FY2019 Research Milestones

JRT-2019: Conduct research to understand the role of neutral fueling and transport in determining the pedestal structure.

The edge pedestal is a key component in achieving overall high confinement in a magnetic fusion device. Therefore, obtaining a physics understanding and predictive capability for the pedestal height and structure is a major goal of fusion research and requires advances in the understanding of the separate structure of density and temperature profiles in the pedestal region. A key challenge is to understand the importance of particle sources in determining the density pedestal and project to burning plasma scenarios. Experiments on DIII-D and archived data from C-Mod, DIII-D, and NSTX will be used to test how fueling, reduced recycling, and transport affect the density pedestal structure. The role of divertor geometry and its effect upon the pedestal structure will also be investigated. U.S. researchers involved in collaborative activities on other relevant experiments may also contribute to this effort.

R(19-1): Assess H-mode energy confinement and pedestal characteristics with higher field, plasma current, and NBI heating power

Description: Future ST devices such as ST-FNSF will operate at higher toroidal field, plasma current and heating power than NSTX. To establish the physics basis for future STs, which are generally expected to operate in lower collisionality regimes, it is important to characterize confinement and pedestal structure over an expanded range of engineering parameters. H-mode studies in NSTX and MAST have shown that the global energy confinement exhibits a more favorable scaling with collisionality (BtE ~ 1/n*e) than that from ITER98y,2. In addition, the H-mode pedestal pressure increases with ~IP2. With higher BT, IP, and NBI power with beams at different tangency radii, NSTX-U and MAST-U provide an excellent opportunity to assess the core and boundary characteristics in regimes more relevant to future STs and to explore the accessibility to lower collisionality. Specifically, the relation between H-mode energy confinement and pedestal structure with increasing IP, BT and PNBI will be determined and compared with previous NSTX and MAST results, including emphasis on the collisionality dependence of confinement and beta dependence of pedestal width. Coupled with low-k turbulence diagnostics and gyrokinetic simulations, the experiments will provide further evidence for the mechanisms underlying the observed confinement scaling and pedestal structure. During FY2019, significant effort will be put toward profile and turbulence diagnostic commissioning for these experiments on NSTX-U, and if NSTX-U cannot support plasma operations during FY2019, emphasis will be placed on collaboration on MAST-U to support the core transport and pedestal structure research goals of this milestone.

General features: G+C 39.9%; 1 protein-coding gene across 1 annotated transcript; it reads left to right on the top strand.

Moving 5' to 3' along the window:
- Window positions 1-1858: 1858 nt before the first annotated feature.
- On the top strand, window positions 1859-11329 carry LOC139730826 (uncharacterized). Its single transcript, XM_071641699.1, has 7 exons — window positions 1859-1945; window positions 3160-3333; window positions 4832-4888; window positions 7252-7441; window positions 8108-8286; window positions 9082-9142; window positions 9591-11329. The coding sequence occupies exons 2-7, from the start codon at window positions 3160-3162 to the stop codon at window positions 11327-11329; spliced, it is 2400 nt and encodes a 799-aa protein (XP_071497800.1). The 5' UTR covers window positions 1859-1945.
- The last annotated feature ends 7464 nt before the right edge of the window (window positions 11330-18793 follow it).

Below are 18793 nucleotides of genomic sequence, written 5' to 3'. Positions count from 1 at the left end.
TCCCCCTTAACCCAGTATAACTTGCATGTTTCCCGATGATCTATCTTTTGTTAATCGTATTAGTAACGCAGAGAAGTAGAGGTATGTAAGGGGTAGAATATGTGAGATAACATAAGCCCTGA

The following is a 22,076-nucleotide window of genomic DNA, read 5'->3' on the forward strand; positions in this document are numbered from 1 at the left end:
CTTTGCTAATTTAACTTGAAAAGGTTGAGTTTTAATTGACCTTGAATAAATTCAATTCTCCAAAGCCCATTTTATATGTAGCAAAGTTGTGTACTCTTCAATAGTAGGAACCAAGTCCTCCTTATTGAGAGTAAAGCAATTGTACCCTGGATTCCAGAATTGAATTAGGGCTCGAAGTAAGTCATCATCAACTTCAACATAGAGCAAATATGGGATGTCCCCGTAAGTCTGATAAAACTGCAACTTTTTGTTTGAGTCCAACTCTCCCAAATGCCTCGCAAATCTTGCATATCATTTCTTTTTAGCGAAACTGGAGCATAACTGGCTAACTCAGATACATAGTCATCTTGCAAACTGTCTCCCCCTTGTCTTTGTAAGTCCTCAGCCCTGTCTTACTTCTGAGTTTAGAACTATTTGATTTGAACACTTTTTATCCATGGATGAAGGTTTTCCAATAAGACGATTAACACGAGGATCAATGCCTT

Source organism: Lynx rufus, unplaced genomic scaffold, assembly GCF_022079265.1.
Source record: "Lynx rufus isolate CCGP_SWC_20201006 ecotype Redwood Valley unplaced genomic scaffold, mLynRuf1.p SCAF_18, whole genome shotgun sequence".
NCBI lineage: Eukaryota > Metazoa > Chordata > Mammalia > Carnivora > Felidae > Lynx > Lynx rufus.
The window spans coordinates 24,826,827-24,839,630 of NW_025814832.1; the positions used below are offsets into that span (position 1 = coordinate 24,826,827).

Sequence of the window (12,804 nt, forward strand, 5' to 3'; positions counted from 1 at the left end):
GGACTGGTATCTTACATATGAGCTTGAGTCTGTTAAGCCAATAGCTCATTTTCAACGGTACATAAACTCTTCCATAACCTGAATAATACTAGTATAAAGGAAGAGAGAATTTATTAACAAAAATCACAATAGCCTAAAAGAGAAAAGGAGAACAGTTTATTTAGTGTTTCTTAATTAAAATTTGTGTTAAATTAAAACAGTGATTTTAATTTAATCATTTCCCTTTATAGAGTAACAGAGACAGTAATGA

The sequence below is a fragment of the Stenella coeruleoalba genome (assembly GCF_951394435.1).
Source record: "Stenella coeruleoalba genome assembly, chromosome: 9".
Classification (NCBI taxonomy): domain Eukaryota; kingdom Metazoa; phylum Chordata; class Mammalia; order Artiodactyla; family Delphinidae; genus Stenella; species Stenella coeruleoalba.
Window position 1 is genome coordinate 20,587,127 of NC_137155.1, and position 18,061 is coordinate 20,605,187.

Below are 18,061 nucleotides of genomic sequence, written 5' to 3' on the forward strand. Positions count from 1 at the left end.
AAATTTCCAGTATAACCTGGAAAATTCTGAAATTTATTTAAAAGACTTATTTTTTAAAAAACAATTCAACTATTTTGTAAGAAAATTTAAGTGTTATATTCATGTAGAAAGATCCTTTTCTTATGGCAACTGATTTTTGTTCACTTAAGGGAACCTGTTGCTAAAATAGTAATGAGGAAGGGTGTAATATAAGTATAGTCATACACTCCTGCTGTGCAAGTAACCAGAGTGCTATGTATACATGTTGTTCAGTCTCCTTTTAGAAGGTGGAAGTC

R(19-2): Demonstrate optimized ramp-up scenarios in spherical tokamaks